Surf’s Up” – “Surf’s Up” and the coda to the song forms a distinct track, “Child Is The Father To The Man” on “SMiLE”.

Most of the lyrics on “SMiLE” were written by Van Dyke Parks. Fed up of being asked what the lyrics meant, he resorted to saying “They don’t mean anything”. However, Brian Wilson explained the meaning of “Surf’s Up” to Jules Siegel. “A man is at a concert. All around him is the audience, playing their roles, dressed up in fancy clothes, looking through opera glasses. They are far away from the drama, from life. (“Back through the opera glass you see the pit and pendulum drawn”). The music begins to take over but then it is gone. (“The music all is lost for now, turned into a muted trumpeter swan”). Reality is gone, he’s creating it like a dream. (“Dove nested towers”). We are transported to Europe, a long time ago. (“The laughs come hard in Auld Lang Syne”). The poor people in the cellar taverns, trying to make themselves happy by singing. Trying to forget the wars and battles at sea. (“A choke of grief”). He thinks of his own sorrow and emptiness. And then…hope! (“Surf’s Up”). Go back to the kids, to the beach, to childhood. The joy of enlightenment, of seeing God. And what is it? (“A Children’s Song”). The song of the universe rising and falling in wave after wave, the song of God hiding his love from us, but always letting us find Him again”.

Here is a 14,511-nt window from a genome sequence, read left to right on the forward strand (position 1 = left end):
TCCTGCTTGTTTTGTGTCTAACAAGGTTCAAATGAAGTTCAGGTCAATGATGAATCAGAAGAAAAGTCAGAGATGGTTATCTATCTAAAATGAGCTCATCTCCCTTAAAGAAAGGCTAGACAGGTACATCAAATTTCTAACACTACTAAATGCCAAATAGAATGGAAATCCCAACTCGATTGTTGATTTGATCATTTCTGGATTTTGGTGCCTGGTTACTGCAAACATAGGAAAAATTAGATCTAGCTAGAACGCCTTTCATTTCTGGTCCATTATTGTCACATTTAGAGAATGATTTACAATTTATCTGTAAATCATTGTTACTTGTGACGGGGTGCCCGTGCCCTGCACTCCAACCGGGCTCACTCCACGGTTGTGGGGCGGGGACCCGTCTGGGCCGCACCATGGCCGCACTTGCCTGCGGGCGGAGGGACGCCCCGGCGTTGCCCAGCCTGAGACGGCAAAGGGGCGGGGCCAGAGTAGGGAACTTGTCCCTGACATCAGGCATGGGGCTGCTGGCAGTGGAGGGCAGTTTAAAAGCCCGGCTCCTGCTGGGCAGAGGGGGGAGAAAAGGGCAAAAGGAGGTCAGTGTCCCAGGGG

Or, as Van Dyke Parks said, “It doesn’t mean anything”.

The Beach Boys included a quote of “Indian wisdom” on their next album, “Smiley Smile” which reads “The smile that you send out returns to you”. If only that were true. The optimism, love and creativity that resulted in “SMiLE” were rewarded with mental disorder and unfulfilled dreams. After 45 years, the results of the outstanding inspiration of this musical genius, Brian Wilson, was finally released and our musical landscape was forever enhanced.

Published by wilfulsprinter

Music lover

4 thoughts on “SMiLE by The Beach Boys

  1. to smile and laugh at your jokes means they have to be funny which doesn’t fit with your curmudgeonly demeanour.

    Like

  2. To SMILE and/or laugh at your jokes infers they have to be funny and this doesn’t fit with your curmudgeonly demeanour especially as you are now another year older.

    Like